Survival Research Labs and their motivations

The last issue of Stanford's Ambidextrous magazine features an interesting article about Survival Research Labs (heavy pdf):

Survival Research Labs (SRL) has built its reputation on providing “the most dangerous shows on earth”—it is an art collective that specializes in staging performances, starring enormous robots that beat the crap out of each other. You may think you’ve seen robot wars on television, but there’s a crucial difference: These exhibitions are explicitly designed not only to entertain hundreds of paying viewers, but also to threaten their lives.

Then the writer (Angie Heile) reports some interesting thoughts about their motivations:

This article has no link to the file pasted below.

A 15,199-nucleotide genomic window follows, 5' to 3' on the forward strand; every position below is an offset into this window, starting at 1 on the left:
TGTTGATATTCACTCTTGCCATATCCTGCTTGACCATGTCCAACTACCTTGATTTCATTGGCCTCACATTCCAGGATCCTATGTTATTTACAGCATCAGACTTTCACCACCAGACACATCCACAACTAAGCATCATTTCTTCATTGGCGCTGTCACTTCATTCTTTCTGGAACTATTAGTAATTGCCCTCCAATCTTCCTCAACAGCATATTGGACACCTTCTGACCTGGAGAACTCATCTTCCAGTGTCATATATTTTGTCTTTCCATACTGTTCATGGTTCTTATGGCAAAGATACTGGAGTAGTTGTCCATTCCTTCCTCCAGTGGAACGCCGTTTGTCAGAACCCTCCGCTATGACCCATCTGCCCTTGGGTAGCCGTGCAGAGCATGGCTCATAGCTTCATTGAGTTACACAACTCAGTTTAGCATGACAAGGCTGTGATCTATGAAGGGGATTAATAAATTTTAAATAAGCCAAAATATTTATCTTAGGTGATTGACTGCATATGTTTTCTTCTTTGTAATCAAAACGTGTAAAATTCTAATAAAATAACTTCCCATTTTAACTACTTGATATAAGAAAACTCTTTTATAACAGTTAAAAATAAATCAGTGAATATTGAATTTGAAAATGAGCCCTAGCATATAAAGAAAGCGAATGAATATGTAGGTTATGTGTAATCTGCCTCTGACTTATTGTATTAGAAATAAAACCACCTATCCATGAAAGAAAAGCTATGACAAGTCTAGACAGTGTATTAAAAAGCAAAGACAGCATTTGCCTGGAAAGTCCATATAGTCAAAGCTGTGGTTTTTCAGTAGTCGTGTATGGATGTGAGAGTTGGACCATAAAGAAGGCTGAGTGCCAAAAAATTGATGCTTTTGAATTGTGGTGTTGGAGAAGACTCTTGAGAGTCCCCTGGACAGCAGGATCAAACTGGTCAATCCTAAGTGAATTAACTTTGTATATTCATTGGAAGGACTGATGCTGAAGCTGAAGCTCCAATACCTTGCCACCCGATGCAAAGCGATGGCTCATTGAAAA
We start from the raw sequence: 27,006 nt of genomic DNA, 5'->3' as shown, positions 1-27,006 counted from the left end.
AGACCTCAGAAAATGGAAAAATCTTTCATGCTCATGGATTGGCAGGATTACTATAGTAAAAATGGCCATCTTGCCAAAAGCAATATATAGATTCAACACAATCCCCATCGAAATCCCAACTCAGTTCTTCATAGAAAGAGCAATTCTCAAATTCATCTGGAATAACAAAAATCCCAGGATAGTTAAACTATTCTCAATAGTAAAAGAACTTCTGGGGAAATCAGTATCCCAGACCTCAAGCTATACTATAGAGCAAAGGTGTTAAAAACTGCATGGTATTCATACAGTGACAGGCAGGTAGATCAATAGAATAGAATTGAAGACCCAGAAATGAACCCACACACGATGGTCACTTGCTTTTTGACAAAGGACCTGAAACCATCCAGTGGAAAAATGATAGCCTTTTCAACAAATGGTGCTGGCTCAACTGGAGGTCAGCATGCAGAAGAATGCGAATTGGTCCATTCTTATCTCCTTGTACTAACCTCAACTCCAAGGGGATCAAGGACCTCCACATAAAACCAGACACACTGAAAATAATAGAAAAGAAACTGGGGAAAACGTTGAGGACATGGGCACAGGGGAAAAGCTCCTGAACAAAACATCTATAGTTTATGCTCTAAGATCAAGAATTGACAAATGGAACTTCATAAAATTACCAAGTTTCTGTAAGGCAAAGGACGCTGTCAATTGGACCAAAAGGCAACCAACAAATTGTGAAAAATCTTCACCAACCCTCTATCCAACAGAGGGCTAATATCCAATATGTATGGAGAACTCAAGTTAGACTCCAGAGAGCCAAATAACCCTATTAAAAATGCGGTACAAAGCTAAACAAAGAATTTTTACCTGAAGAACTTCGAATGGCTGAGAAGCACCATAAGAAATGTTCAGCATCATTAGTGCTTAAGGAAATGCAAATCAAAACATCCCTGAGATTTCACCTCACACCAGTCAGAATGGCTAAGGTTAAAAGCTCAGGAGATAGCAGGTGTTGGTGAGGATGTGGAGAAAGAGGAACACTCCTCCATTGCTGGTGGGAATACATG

“Our shows aren’t for humans, they’re for machines.” But this only hints at the real answer: SRL’s shows aren’t done for the audience—they’re for the creators. (...) Observers often wonder why so much engineering genius doesn’t get applied to something more beneficial—after all, people who can make a self-propelled fire-breathing monster from scrap could probably use their spare time to design life-saving-appropriate technologies for the developing world—rather than just blow things up. But SRL’s creators seem to feel that using their skills to play with fire is a more exciting challenge.

Why do I blog this? SRL has always been interesting to me and I am intrigued by this argument about the "why so much engineering genius doesn’t get applied to something more beneficial". Actually the author could have elaborated a bit more about the importance of stuff like SRL; even though it's exciting for the creators, there is a lot more to think about that: what they do convey relevant messages with regards to tech usage, the future of its use and dissemination and how it plays out in extreme contexts.